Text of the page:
China’s banking regulator told lenders to push developers for faster home sales, citing signs that credit quality is worsening, a person with knowledge of the matter said.
The China Banking Regulatory Commission told lenders they should also demand more collateral, or tell developers to sell projects or stakes, if the banks predict they’ll have difficulty repaying loans due within 12 months, the person said, asking not to be identified because the instructions aren’t public.
Mortgages and developer loans classified as “special-mention,” or those at risk of souring, started to rise recently, the person said. Lack of funding, high leverage and a peak of loans maturing have increased the risk that some developers’ financing chains may collapse, the CBRC told lenders, according to the person.
Developers are facing “significant liquidity issues,” KPMG LLP said last month. Housing sales by area dropped 7.5 percent in the first seven months as the government enforced restrictions to stem speculation, which Premier Wen Jiabao has said will remain in place to keep property affordable.
“We can’t rule out the possibility that very small developers may get into trouble if policy becomes unexpectedly tight, but the regional bellwethers and listed companies should be OK,” Dai Fang, a Shanghai-based analyst at Zheshang Securities Co., said by phone. “Sales will most likely rise at a stable pace” in the rest of the year.
A press official for the Beijing-based regulator, who asked not to be identified because of the CBRC’s rules, declined to comment.
A gauge tracking Shanghai-listed property shares tumbled 0.7 percent at 1:03 p.m. China Vanke Co., the nation’s biggest publicly traded developer, fell 1.3 percent in Shenzhen to 8.53 yuan, after rising as much as 0.7 percent.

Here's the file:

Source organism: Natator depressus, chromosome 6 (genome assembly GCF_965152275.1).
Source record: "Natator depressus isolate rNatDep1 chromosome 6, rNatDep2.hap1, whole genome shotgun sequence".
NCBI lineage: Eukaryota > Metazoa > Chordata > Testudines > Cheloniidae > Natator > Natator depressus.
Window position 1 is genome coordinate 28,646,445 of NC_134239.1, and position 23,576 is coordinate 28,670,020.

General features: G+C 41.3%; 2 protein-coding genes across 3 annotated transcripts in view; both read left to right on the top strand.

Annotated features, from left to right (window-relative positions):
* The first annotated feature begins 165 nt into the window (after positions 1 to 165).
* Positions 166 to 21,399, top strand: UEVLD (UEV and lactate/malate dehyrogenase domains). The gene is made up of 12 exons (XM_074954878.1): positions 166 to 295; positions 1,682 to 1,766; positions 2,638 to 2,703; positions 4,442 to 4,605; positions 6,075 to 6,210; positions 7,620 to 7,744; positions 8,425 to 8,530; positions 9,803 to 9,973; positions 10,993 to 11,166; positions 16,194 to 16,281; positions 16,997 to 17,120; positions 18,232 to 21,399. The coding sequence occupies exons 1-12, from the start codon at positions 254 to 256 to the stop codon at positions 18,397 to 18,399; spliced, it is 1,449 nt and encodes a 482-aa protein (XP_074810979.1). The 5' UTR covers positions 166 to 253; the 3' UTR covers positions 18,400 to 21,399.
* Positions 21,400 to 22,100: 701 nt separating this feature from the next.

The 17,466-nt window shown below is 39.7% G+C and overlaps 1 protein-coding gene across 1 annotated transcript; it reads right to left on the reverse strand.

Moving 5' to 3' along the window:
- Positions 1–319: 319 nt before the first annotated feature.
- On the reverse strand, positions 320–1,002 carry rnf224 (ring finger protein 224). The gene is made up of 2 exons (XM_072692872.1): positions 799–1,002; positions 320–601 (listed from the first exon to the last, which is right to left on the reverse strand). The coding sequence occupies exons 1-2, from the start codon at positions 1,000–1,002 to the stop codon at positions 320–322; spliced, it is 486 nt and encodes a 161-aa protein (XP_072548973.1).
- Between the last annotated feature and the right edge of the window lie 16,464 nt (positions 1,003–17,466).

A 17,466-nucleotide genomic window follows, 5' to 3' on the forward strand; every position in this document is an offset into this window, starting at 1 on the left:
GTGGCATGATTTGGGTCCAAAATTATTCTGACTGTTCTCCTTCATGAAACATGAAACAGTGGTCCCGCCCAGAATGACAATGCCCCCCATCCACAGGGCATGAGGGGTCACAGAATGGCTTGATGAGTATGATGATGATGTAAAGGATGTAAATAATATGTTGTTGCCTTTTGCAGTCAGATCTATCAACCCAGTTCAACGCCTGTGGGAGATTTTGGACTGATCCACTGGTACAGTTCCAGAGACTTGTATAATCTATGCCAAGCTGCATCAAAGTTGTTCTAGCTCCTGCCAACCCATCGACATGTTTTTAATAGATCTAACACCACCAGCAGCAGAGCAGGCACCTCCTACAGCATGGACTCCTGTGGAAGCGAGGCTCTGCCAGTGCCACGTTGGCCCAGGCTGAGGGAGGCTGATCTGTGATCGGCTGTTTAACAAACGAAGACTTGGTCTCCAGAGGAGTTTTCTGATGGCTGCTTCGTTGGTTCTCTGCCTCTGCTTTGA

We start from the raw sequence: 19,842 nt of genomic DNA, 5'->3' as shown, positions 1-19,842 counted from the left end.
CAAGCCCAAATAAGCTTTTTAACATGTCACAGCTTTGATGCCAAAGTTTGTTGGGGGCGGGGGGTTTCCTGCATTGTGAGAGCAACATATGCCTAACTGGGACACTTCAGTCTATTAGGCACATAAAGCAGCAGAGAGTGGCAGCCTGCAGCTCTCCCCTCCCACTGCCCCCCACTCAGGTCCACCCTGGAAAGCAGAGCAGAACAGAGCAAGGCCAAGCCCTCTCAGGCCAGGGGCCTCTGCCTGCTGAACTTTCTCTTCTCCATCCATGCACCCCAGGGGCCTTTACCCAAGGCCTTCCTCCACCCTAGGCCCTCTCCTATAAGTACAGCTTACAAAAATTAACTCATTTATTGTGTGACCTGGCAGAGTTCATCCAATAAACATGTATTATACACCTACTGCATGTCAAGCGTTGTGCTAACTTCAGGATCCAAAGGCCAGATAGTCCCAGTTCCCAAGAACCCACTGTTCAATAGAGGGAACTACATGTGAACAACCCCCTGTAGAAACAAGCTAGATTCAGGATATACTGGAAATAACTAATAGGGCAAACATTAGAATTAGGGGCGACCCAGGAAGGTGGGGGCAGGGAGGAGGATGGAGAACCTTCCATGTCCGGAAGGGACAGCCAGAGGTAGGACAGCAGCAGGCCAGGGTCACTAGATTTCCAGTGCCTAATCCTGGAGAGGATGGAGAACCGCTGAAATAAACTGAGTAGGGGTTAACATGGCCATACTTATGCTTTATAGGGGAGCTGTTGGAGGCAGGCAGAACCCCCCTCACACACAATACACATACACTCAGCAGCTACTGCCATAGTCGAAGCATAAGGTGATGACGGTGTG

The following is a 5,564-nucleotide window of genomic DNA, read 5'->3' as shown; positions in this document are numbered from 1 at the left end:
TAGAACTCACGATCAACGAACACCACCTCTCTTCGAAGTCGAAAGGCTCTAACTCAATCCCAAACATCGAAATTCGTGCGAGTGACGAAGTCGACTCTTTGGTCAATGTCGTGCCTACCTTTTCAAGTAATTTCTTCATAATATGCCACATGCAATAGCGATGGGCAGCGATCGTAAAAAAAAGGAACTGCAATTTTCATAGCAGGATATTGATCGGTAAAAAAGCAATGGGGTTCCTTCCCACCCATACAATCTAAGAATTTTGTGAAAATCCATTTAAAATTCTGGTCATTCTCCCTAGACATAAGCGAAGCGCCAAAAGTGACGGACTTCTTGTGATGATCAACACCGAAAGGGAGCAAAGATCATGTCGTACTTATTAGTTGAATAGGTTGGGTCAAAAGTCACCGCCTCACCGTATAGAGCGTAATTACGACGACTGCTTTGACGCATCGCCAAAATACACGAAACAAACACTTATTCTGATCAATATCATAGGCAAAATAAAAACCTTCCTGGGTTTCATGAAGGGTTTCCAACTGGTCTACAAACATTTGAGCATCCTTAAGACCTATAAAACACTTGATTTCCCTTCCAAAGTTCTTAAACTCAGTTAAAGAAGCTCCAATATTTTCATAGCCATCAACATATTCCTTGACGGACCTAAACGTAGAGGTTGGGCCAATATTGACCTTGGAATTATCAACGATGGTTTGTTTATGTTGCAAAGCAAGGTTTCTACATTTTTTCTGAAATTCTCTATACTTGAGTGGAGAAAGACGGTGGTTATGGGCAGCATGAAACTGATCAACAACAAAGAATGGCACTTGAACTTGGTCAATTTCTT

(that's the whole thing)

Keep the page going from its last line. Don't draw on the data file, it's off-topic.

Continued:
Lenders were also told at the end of last month they should enhance monitoring of developers’ cash flows, the person said. The CBRC additionally warned that risks may be obscured because some real estate companies obtained funding through personal loans or borrowing by affiliated businesses after bank credit tightened, the person said.
The regulator told banks that risks in lending to local government financing vehicles remain prominent, the person said. A small number of lenders’ outstanding loans to LGFVs rose this year, violating a CBRC requirement, while some banks continued granting credit to borrowers they had disqualified, the person said.
Moody’s Investors Service estimated in May that 29 Chinese developers on its rating list, including Hopson Development Holdings Ltd., Greentown China Holdings Ltd. and Shanghai Zendai Property Ltd., need to repay 159 billion yuan ($25 billion) of short-term debt this year, the most in data going back to 2008.
Greentown, a developer based in the eastern Chinese city of Hangzhou, in June agreed to sell stakes in nine projects for 3.37 billion yuan to Sunac China Holdings Ltd. to help repay loans and boost capital.
Home transaction volume may fall this month from July, Centaline Group, parent of China’s biggest real-estate brokerage, said in a report e-mailed Aug. 13. Developers, with stockpiles of completed homes equivalent to more than 10 months’ sales, still need to stimulate demand even as sentiment improves after the central bank cut interest rates to stem an economic slowdown, according to the report.
Chinese banks’ bad loans increased for a third straight quarter in the three months ended June 30, rising by 18.2 billion yuan, the CBRC said Aug. 15. That’s the longest streak of deterioration in eight years, highlighting pressures on asset quality and profit growth as the economy weakens.
Shanghai Pudong Development Bank Co. said this week non-performing loans, or those overdue for at least three months, surged more than 30 percent in the first half to 7.7 billion yuan as of June 30, mainly because of rising defaults in the eastern Chinese cities of Wenzhou and Hangzhou. Special-mention loans, normally overdue for fewer than 90 days, jumped 28 percent in the same period, the bank said.
— With assistance by Dingmin Zhang